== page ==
These Bugatti Speakers Will Whet Your Appetite to Eat the Rich

These Bugatti Speakers Will Whet Your Appetite to Eat the Rich

Ridiculously expensive speakers, headphones, and soundbars are nothing new. But there are “normal” levels of expensive, followed by the “are you serious?” levels of expensive (cough, AirPods Max), and then there’s whatever the hell this Tidal for Bugatti collaboration is.

Behold, the Tidal for Bugatti Royale series: a speaker tower made for adults with Too Much Money who never outgrew the race car bed aesthetic.

To be clear, the Tidal in question isn’t Jay-Z’s high-fidelity music streaming service. That would’ve been an equally stupid collaboration. No, this Tidal is Tidal Audio, a German high-end audio company that makes high-fidelity speakers. And by high-end, I mean their Akira loudspeakers cost $US215,000 ($284,252) for a pair. Meanwhile, Bugatti is Bugatti. I’m pretty sure in the dictionary, Bugatti would just be a picture of a pile of money burning next to a shiny car. To replace a set of tires for the seven-figure Bugatti Veyron, for instance, is $US42,000 ($55,528).

But just how expensive are these speakers? Your guess is as good as mine. Nowhere is a price listed. This is the bitchiest way of batting one’s eyes, passive-aggressively smiling and saying in a smug voice, “If you have to ask, you can’t afford it.” Well, no duh I can’t afford it. The vast majority of people can’t.

[referenced id=”1126002″ url=”” thumb=”×150.gif” title=”Marvel At This Drivable Bugatti Chiron, Built From A Million LEGO Pieces And 2304 Electric Toy Motors” excerpt=”As cool as the 5.3-million-piece LEGO X-Wing fighter the toymaker built in Times Square was — the ship didn’t actually fly. That’s what makes LEGO’s latest over-the-top build even more impressive. There’s over a million pieces of LEGO Technic in this life-sized Bugatti Chiron, as well as 2304 tiny LEGO…”]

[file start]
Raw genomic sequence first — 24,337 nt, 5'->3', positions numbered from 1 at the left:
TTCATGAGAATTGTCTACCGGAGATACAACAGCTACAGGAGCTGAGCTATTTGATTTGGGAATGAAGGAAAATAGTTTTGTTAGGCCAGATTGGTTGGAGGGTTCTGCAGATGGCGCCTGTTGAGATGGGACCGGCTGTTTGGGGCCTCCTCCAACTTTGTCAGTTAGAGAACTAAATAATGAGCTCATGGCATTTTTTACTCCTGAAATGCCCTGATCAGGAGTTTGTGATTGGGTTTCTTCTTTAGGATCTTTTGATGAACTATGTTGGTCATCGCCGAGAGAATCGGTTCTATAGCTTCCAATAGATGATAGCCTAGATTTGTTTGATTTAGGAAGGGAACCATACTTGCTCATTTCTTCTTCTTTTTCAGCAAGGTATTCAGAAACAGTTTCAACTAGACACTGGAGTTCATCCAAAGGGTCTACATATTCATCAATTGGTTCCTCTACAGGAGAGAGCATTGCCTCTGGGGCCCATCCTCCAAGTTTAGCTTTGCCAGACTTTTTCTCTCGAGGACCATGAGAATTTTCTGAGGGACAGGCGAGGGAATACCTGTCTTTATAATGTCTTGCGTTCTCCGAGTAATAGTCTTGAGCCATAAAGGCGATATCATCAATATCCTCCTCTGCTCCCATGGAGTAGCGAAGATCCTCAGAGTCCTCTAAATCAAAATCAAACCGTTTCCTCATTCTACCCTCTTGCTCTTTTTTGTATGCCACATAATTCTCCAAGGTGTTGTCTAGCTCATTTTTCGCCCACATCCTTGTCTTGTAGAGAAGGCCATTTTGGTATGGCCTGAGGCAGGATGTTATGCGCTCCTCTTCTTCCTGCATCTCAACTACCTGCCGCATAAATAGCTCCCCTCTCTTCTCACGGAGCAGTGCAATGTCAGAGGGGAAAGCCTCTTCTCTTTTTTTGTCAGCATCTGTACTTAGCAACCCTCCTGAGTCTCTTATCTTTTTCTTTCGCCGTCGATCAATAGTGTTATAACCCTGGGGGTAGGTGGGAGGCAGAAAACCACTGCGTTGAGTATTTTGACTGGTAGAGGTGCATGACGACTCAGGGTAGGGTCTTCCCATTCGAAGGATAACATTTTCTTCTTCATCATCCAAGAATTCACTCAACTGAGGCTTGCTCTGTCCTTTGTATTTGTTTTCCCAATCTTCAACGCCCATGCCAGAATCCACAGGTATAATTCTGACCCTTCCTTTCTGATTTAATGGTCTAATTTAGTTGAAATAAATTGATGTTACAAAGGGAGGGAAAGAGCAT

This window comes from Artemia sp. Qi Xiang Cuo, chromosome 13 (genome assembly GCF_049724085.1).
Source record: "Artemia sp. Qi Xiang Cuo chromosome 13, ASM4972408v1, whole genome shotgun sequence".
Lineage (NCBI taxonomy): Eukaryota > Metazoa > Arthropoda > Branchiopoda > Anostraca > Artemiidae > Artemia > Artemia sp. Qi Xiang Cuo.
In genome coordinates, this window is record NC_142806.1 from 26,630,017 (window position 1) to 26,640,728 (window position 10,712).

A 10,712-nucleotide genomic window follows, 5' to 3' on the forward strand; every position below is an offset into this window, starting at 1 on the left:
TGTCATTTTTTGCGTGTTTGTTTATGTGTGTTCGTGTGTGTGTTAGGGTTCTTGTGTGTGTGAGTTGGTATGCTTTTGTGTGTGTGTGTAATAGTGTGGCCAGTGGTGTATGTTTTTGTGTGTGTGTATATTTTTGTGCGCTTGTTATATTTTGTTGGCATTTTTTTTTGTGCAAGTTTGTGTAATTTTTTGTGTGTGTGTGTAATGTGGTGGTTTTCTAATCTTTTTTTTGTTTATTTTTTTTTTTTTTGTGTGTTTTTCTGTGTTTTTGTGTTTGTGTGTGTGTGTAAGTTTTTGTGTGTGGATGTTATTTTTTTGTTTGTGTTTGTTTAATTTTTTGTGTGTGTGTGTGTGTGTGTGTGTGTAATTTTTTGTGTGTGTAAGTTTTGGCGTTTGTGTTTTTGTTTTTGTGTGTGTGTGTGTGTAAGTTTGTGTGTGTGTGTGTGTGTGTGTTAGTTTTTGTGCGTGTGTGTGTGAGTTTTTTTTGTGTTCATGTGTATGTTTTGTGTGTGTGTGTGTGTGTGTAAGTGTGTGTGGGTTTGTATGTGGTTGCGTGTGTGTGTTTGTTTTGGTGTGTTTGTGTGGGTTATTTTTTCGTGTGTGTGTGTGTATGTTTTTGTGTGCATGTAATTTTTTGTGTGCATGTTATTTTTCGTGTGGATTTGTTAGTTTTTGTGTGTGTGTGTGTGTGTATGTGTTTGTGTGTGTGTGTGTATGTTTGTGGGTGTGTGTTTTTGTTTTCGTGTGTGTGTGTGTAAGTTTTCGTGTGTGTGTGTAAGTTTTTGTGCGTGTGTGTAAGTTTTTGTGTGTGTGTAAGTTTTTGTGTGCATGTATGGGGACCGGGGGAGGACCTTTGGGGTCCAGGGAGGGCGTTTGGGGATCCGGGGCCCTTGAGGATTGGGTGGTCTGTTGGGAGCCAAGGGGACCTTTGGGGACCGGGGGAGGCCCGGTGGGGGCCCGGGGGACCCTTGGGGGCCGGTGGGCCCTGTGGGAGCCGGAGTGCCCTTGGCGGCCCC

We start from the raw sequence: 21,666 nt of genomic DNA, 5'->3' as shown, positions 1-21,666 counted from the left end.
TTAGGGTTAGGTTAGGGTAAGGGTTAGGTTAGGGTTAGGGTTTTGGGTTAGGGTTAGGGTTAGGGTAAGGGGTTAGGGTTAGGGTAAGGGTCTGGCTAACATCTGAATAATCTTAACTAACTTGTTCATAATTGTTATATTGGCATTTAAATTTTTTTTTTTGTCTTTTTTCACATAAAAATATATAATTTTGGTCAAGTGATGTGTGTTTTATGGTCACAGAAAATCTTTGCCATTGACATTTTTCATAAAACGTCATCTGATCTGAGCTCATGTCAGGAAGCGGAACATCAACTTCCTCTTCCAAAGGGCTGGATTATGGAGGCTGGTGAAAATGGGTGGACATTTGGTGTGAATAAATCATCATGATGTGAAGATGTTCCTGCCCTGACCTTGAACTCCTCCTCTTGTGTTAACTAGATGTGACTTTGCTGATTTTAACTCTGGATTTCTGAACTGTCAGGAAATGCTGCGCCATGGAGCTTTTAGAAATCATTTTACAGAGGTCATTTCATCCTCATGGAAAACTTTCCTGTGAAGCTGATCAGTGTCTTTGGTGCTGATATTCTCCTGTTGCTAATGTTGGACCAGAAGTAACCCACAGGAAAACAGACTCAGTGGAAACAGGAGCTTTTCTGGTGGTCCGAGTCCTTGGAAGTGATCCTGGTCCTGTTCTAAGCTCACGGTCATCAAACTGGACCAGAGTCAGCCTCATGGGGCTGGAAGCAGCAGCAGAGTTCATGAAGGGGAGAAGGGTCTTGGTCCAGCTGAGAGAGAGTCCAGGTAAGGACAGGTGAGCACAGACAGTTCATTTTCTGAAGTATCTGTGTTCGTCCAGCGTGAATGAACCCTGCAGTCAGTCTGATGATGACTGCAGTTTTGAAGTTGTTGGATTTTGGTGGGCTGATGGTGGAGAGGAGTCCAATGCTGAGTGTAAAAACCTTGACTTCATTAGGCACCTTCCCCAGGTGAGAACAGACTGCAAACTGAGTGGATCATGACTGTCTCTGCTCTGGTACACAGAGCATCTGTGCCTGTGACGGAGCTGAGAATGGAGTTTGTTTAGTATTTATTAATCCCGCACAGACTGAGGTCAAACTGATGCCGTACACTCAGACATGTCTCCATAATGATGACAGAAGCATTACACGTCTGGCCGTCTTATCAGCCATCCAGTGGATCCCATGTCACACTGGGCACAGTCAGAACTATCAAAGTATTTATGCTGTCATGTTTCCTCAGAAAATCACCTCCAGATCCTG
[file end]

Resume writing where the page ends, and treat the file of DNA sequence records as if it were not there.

In an announcement blog, Tidal Audio describes this product as a “a piece of art on its own” and a “timeless spot in your living environment as a unique centre of gravity bringing joy to all your senses.” There’s a lot more purple prose about excellence and artistry, but to be honest, it’s hard to imagine these…things in anyone’s house, except for, say, Elon Musk, DJ Khaled, or Jeff Bezos going through yet another mid-life crisis.

There are two limited editions — the Royale Edition Blanc and Royale Edition Noir — but Tidal Audio says there are various customisations available in terms of colours, cabinet themes, veneers, and finishes in “line of the spirit of Bugatti’s hyper sports car series.” As for specs, this monument to conspicuous consumption contains four long-throw subwoofers, two front-firing woofers, a diamond tweeter, a ceramic midrange driver, and a diamond midrange woofer. They’re also active speakers, meaning they have a built-in amplifier and should be able to handle wireless streaming.

Image: Tidal Audio
Image: Tidal Audio

Impressive components, sure. If you put me in front of these eyesores and played some of my favourite jams, I’m sure it would sound beautiful. I’m sure a single tear would trail down my face, my ears bleeding from the auditory bliss of listening to “Gold Slugs” by DJ Khaled in such high fidelity that I ultimately quit my job, fly to Alaska, and spend the rest of my life penning a tome of poems trying to memorialise the event. Anything less and I’d have to start questioning why anyone would birth these monstrosities into existence. After all, these things are 1.43 m tall and weigh roughly 159 kg, and I don’t care what colour combos and veneers you pick, there’s no house I can conceivably imagine where these wouldn’t look terribly out of place (except perhaps one of those gaudy mansions that crop up on Zillow from time to time with bizarre themed rooms so hideous that you feel an insatiable desire to eat the rich).

Hopefully, Bugatti (and Tidal) at least learn from Bugatti’s own history — though methinks not. These expensive speakers are possibly named after the Bugatti Royale Type 41, a behemoth car that was designed for the European royalty from 1927 to 1933. Except, you know, it was made during the Great Depression so only three of the six made were sold. And one was once sold for a refrigerator. Hmm…building an expensive luxury item during unprecedented economic crises that leave even the powerful minding their wallets…what could possibly go wrong?

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